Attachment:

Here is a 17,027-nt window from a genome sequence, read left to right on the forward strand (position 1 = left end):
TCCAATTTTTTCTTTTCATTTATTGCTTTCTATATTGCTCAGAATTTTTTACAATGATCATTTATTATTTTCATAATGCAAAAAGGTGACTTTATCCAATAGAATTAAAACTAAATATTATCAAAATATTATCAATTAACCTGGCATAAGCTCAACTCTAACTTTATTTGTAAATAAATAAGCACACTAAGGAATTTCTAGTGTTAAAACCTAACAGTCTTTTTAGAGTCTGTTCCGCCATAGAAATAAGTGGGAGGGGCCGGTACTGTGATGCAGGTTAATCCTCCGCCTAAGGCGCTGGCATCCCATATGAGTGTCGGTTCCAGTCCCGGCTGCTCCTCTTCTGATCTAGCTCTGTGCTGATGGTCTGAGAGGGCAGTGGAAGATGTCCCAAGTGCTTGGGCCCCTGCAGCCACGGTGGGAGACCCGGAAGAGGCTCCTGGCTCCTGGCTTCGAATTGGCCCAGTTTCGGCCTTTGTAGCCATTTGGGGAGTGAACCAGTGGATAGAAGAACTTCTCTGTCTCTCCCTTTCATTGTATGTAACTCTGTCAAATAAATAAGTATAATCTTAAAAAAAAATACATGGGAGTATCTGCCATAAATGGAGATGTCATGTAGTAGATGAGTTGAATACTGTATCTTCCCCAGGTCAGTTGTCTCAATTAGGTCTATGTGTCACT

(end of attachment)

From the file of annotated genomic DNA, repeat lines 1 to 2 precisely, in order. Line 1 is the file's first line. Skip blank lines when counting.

Here is a 17,027-nt window from a genome sequence, read left to right on the forward strand (position 1 = left end):
TCCAATTTTTTCTTTTCATTTATTGCTTTCTATATTGCTCAGAATTTTTTACAATGATCATTTATTATTTTCATAATGCAAAAAGGTGACTTTATCCAATAGAATTAAAACTAAATATTATCAAAATATTATCAATTAACCTGGCATAAGCTCAACTCTAACTTTATTTGTAAATAAATAAGCACACTAAGGAATTTCTAGTGTTAAAACCTAACAGTCTTTTTAGAGTCTGTTCCGCCATAGAAATAAGTGGGAGGGGCCGGTACTGTGATGCAGGTTAATCCTCCGCCTAAGGCGCTGGCATCCCATATGAGTGTCGGTTCCAGTCCCGGCTGCTCCTCTTCTGATCTAGCTCTGTGCTGATGGTCTGAGAGGGCAGTGGAAGATGTCCCAAGTGCTTGGGCCCCTGCAGCCACGGTGGGAGACCCGGAAGAGGCTCCTGGCTCCTGGCTTCGAATTGGCCCAGTTTCGGCCTTTGTAGCCATTTGGGGAGTGAACCAGTGGATAGAAGAACTTCTCTGTCTCTCCCTTTCATTGTATGTAACTCTGTCAAATAAATAAGTATAATCTTAAAAAAAAATACATGGGAGTATCTGCCATAAATGGAGATGTCATGTAGTAGATGAGTTGAATACTGTATCTTCCCCAGGTCAGTTGTCTCAATTAGGTCTATGTGTCACT